The European glass container federation, FEVE, has launched a programme targeting a 90% glass recycling rate in the EU by 2030.
Set in motion in response to new EU rules increasing net recycling targets for glass packaging to 75% by 2030, the Close the Glass Loop programme is to be launched officially in June 2020.
The initiative forms part of a “transition towards a circular economy”.
Dave Dalton, CEO of British Glass, said: “FEVE’s Close the Glass Loop initiative is a fantastic opportunity to not only further increase the amount of glass that is collected in the UK and across the continent but to also take another step towards a better circular economy for glass.”
The objectives of the programme are to close the collection gap and improve the quality of recycled glass, so that resources remain productive in a bottle-to-bottle manufacturing loop.
FEVE President Michel Giannuzzi said: “We are proud to lead Close the Glass Loop, an industry-wide initiative that will have real benefits for the market and our planet alike.
“It is our call for action to deliver an ambitious circular economy action plan for glass.”
To achieve the initiative’s aims FEVE hopes to promote separate collections of glass packaging, improve treatment systems to increase yields even from poor collection systems and encourage the exchange of knowledge and best practice in collection, sorting and treatment systems between countries.
The current average glass recycling rate in Europe is 76% and the average batch of glass contains 52% recycled content.
Mr Dalton said: “While 90% is an ambitious target to aim for a European average for glass collection rates, it is attainable and the UK can make a significant contribution towards that figure if focus is placed on the right infrastructure for glass collection, such as Extended Producer Responsibility schemes that include collections from kerbside and businesses.”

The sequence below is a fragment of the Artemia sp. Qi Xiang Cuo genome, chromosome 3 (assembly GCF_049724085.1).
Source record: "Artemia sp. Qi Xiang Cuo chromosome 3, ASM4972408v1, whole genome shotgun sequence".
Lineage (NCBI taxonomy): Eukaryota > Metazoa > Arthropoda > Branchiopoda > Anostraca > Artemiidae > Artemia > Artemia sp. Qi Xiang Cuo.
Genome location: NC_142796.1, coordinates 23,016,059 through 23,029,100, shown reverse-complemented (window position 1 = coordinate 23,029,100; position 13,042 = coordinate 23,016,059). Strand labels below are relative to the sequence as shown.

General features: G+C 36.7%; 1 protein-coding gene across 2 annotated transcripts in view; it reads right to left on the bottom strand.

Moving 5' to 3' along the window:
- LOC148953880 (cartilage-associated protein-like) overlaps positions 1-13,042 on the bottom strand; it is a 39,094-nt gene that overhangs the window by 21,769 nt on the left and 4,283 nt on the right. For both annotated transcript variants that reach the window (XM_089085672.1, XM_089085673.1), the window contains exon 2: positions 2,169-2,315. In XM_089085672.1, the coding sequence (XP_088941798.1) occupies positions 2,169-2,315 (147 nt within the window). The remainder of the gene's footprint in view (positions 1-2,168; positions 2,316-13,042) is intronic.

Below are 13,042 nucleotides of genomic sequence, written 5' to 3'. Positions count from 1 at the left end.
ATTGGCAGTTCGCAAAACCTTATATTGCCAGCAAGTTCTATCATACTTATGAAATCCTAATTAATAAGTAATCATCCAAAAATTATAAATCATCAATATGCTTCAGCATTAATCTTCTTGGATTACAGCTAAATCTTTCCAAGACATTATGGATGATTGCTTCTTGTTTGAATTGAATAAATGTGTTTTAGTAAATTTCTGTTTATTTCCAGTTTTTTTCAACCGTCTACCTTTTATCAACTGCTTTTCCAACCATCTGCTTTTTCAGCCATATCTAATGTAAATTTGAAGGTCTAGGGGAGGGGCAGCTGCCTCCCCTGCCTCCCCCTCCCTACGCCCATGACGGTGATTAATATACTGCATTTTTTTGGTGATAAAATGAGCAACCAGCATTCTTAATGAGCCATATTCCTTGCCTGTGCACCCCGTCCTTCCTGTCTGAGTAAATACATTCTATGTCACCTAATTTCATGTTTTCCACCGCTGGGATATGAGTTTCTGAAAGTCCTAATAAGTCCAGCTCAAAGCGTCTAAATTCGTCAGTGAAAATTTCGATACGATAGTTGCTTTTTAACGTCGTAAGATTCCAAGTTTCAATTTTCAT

The initiative will rely on a decentralised structure comprising a multi-stakeholder European platform that coordinates the projects and a national governance structure to design and drive implementation of plans.
With 31 January still scheduled as the deadline for Britain to leave the EU, the ramifications of a potential Brexit for the glass sector are unclear.
Mr Dalton said: “We recognise that being part of a European initiative in these uncertain times may be difficult; however, it gives us an opportunity to further increase the focus on glass recycling in the UK in order to contribute towards a bigger common goal.”
Based in Brussels, FEVE numbers more than 60 company members and 22 corporate groups across the EU, Switzerland and Turkey.
Its members produce over 20 million tonnes of glass per year.
Adeline Farrelly, secretary general of FEVE, said: “We are very proud to have been able to set the foundations for such an ambitious programme, which has a very strong support inside the membership and perfectly matches the objectives of both the UN Sustainable Development Goals and the European Green Deal of the new European Commission.”